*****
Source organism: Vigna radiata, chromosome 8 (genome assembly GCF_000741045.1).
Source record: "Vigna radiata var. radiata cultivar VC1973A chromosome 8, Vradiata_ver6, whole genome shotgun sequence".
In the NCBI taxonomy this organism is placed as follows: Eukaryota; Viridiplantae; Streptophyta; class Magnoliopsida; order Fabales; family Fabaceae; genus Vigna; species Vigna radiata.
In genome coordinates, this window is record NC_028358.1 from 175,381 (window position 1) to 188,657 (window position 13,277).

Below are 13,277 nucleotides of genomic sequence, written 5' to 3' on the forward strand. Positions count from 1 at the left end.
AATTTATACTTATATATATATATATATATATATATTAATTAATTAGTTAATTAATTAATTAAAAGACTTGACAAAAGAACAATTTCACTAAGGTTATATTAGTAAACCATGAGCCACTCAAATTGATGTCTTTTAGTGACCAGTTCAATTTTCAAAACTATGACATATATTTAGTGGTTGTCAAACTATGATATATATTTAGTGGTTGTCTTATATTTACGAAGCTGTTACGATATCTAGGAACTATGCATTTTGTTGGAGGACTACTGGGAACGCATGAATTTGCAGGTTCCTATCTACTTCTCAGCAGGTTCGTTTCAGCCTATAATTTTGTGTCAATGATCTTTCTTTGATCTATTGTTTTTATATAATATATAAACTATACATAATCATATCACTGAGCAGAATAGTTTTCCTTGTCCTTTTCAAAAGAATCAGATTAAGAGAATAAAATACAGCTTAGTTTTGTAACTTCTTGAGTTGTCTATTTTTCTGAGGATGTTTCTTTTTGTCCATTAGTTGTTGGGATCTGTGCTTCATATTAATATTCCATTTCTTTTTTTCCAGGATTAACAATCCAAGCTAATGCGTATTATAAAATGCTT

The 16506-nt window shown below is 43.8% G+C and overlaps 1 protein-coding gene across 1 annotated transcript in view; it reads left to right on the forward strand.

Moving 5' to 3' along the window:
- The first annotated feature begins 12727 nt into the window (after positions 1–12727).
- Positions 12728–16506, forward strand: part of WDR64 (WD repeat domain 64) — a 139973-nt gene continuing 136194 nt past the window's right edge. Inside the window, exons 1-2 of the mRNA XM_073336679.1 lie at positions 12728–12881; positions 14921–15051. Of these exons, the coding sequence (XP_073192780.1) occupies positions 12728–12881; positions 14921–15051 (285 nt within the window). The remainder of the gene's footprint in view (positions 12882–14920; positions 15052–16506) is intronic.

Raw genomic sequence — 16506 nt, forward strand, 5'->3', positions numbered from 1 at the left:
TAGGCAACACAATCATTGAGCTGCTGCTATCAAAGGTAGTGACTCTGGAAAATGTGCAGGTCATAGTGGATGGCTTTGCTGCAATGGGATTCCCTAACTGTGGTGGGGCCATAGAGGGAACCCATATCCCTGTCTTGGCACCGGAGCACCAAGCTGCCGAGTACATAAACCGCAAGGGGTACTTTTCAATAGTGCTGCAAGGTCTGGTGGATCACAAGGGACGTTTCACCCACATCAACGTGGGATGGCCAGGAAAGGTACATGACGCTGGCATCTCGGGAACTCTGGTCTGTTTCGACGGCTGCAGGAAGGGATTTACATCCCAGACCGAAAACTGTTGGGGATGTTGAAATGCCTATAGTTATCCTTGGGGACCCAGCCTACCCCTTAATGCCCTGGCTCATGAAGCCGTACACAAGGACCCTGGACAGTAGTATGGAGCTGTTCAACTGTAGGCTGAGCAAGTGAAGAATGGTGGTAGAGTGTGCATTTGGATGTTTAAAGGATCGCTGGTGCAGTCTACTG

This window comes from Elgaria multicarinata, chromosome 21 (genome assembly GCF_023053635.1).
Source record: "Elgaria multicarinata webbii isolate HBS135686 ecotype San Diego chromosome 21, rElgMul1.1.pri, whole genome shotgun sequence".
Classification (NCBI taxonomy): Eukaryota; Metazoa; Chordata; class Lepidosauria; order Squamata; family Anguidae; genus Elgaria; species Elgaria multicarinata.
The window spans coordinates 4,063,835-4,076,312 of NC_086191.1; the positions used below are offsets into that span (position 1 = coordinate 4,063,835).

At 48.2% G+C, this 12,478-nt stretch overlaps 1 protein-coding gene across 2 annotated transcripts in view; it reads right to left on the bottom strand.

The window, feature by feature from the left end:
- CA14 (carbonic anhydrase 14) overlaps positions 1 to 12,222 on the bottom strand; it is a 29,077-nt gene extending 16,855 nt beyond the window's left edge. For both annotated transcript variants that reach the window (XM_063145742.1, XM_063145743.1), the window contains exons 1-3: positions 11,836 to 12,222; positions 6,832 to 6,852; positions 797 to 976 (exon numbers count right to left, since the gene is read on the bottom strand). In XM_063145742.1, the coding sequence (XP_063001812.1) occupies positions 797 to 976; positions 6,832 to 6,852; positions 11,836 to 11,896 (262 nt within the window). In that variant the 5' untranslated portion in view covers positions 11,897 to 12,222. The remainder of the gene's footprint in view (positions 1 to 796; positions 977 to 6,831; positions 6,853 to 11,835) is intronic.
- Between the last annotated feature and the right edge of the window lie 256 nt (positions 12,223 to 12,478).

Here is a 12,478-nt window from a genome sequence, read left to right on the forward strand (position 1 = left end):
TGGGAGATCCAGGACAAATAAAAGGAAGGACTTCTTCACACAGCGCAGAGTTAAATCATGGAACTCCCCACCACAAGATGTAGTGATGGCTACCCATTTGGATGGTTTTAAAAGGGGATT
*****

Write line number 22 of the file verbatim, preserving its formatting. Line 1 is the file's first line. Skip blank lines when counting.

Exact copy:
TGGGAGATCCAGGACAAATAAAAGGAAGGACTTCTTCACACAGCGCAGAGTTAAATCATGGAACTCCCCACCACAAGATGTAGTGATGGCTACCCATTTGGATGGTTTTAAAAGGGGATT